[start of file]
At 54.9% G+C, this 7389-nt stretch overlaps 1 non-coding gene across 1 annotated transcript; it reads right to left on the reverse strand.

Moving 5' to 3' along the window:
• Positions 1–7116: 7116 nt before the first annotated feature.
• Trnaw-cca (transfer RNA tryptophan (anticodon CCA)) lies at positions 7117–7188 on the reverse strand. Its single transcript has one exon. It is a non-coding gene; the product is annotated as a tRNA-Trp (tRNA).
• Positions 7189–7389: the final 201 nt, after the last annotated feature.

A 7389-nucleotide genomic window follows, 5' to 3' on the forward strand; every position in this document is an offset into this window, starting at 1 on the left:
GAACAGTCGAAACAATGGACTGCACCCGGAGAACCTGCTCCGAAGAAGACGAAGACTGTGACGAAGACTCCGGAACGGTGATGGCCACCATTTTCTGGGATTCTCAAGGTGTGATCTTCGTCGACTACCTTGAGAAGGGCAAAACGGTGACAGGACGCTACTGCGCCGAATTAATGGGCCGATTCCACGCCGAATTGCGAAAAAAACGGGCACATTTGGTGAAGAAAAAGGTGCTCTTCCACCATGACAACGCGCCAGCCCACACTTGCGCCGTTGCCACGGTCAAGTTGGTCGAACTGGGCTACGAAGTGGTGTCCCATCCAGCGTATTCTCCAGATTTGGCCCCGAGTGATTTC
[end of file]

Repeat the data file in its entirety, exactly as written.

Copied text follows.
At 54.9% G+C, this 7389-nt stretch overlaps 1 non-coding gene across 1 annotated transcript; it reads right to left on the reverse strand.

Moving 5' to 3' along the window:
• Positions 1–7116: 7116 nt before the first annotated feature.
• Trnaw-cca (transfer RNA tryptophan (anticodon CCA)) lies at positions 7117–7188 on the reverse strand. Its single transcript has one exon. It is a non-coding gene; the product is annotated as a tRNA-Trp (tRNA).
• Positions 7189–7389: the final 201 nt, after the last annotated feature.

A 7389-nucleotide genomic window follows, 5' to 3' on the forward strand; every position in this document is an offset into this window, starting at 1 on the left:
GAACAGTCGAAACAATGGACTGCACCCGGAGAACCTGCTCCGAAGAAGACGAAGACTGTGACGAAGACTCCGGAACGGTGATGGCCACCATTTTCTGGGATTCTCAAGGTGTGATCTTCGTCGACTACCTTGAGAAGGGCAAAACGGTGACAGGACGCTACTGCGCCGAATTAATGGGCCGATTCCACGCCGAATTGCGAAAAAAACGGGCACATTTGGTGAAGAAAAAGGTGCTCTTCCACCATGACAACGCGCCAGCCCACACTTGCGCCGTTGCCACGGTCAAGTTGGTCGAACTGGGCTACGAAGTGGTGTCCCATCCAGCGTATTCTCCAGATTTGGCCCCGAGTGATTTC